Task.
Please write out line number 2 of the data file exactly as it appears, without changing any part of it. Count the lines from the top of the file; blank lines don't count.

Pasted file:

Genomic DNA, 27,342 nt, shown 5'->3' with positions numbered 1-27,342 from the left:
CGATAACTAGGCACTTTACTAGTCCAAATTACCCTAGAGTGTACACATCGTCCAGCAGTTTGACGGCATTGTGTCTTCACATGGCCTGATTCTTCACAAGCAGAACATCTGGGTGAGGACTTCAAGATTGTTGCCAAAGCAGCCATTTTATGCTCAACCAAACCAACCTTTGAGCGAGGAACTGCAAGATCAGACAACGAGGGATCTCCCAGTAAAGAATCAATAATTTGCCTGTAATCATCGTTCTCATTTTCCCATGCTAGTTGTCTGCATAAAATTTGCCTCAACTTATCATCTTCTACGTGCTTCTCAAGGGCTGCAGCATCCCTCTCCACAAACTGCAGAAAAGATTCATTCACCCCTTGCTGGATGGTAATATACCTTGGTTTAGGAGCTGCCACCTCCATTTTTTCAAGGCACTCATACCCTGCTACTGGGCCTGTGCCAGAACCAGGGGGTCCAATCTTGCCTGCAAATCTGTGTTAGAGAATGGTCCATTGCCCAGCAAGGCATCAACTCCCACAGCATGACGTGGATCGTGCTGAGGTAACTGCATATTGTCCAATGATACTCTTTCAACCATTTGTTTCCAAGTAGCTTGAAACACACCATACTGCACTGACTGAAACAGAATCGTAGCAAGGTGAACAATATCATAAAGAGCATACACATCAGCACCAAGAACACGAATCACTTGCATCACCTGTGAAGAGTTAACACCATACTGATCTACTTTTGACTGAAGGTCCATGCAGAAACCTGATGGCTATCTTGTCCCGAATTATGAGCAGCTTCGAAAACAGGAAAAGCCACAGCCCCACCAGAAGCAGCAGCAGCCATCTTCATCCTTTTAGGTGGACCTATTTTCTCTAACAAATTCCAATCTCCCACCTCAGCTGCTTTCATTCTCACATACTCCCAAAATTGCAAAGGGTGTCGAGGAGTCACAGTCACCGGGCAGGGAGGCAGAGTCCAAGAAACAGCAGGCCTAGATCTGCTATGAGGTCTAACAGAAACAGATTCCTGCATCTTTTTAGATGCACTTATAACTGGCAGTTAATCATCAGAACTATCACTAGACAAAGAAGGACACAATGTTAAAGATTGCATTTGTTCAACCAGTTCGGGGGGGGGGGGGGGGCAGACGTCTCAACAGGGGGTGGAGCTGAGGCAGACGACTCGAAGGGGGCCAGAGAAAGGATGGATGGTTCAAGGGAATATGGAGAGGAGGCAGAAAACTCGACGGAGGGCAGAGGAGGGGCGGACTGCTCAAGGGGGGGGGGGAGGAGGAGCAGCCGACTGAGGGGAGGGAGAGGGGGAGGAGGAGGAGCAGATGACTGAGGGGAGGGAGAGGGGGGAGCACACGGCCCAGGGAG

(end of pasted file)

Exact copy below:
CGATAACTAGGCACTTTACTAGTCCAAATTACCCTAGAGTGTACACATCGTCCAGCAGTTTGACGGCATTGTGTCTTCACATGGCCTGATTCTTCACAAGCAGAACATCTGGGTGAGGACTTCAAGATTGTTGCCAAAGCAGCCATTTTATGCTCAACCAAACCAACCTTTGAGCGAGGAACTGCAAGATCAGACAACGAGGGATCTCCCAGTAAAGAATCAATAATTTGCCTGTAATCATCGTTCTCATTTTCCCATGCTAGTTGTCTGCATAAAATTTGCCTCAACTTATCATCTTCTACGTGCTTCTCAAGGGCTGCAGCATCCCTCTCCACAAACTGCAGAAAAGATTCATTCACCCCTTGCTGGATGGTAATATACCTTGGTTTAGGAGCTGCCACCTCCATTTTTTCAAGGCACTCATACCCTGCTACTGGGCCTGTGCCAGAACCAGGGGGTCCAATCTTGCCTGCAAATCTGTGTTAGAGAATGGTCCATTGCCCAGCAAGGCATCAACTCCCACAGCATGACGTGGATCGTGCTGAGGTAACTGCATATTGTCCAATGATACTCTTTCAACCATTTGTTTCCAAGTAGCTTGAAACACACCATACTGCACTGACTGAAACAGAATCGTAGCAAGGTGAACAATATCATAAAGAGCATACACATCAGCACCAAGAACACGAATCACTTGCATCACCTGTGAAGAGTTAACACCATACTGATCTACTTTTGACTGAAGGTCCATGCAGAAACCTGATGGCTATCTTGTCCCGAATTATGAGCAGCTTCGAAAACAGGAAAAGCCACAGCCCCACCAGAAGCAGCAGCAGCCATCTTCATCCTTTTAGGTGGACCTATTTTCTCTAACAAATTCCAATCTCCCACCTCAGCTGCTTTCATTCTCACATACTCCCAAAATTGCAAAGGGTGTCGAGGAGTCACAGTCACCGGGCAGGGAGGCAGAGTCCAAGAAACAGCAGGCCTAGATCTGCTATGAGGTCTAACAGAAACAGATTCCTGCATCTTTTTAGATGCACTTATAACTGGCAGTTAATCATCAGAACTATCACTAGACAAAGAAGGACACAATGTTAAAGATTGCATTTGTTCAACCAGTTCGGGGGGGGGGGGGGGGCAGACGTCTCAACAGGGGGTGGAGCTGAGGCAGACGACTCGAAGGGGGCCAGAGAAAGGATGGATGGTTCAAGGGAATATGGAGAGGAGGCAGAAAACTCGACGGAGGGCAGAGGAGGGGCGGACTGCTCAAGGGGGGGGGGGAGGAGGAGCAGCCGACTGAGGGGAGGGAGAGGGGGAGGAGGAGGAGCAGATGACTGAGGGGAGGGAGAGGGGGGAGCACACGGCCCAGGGAG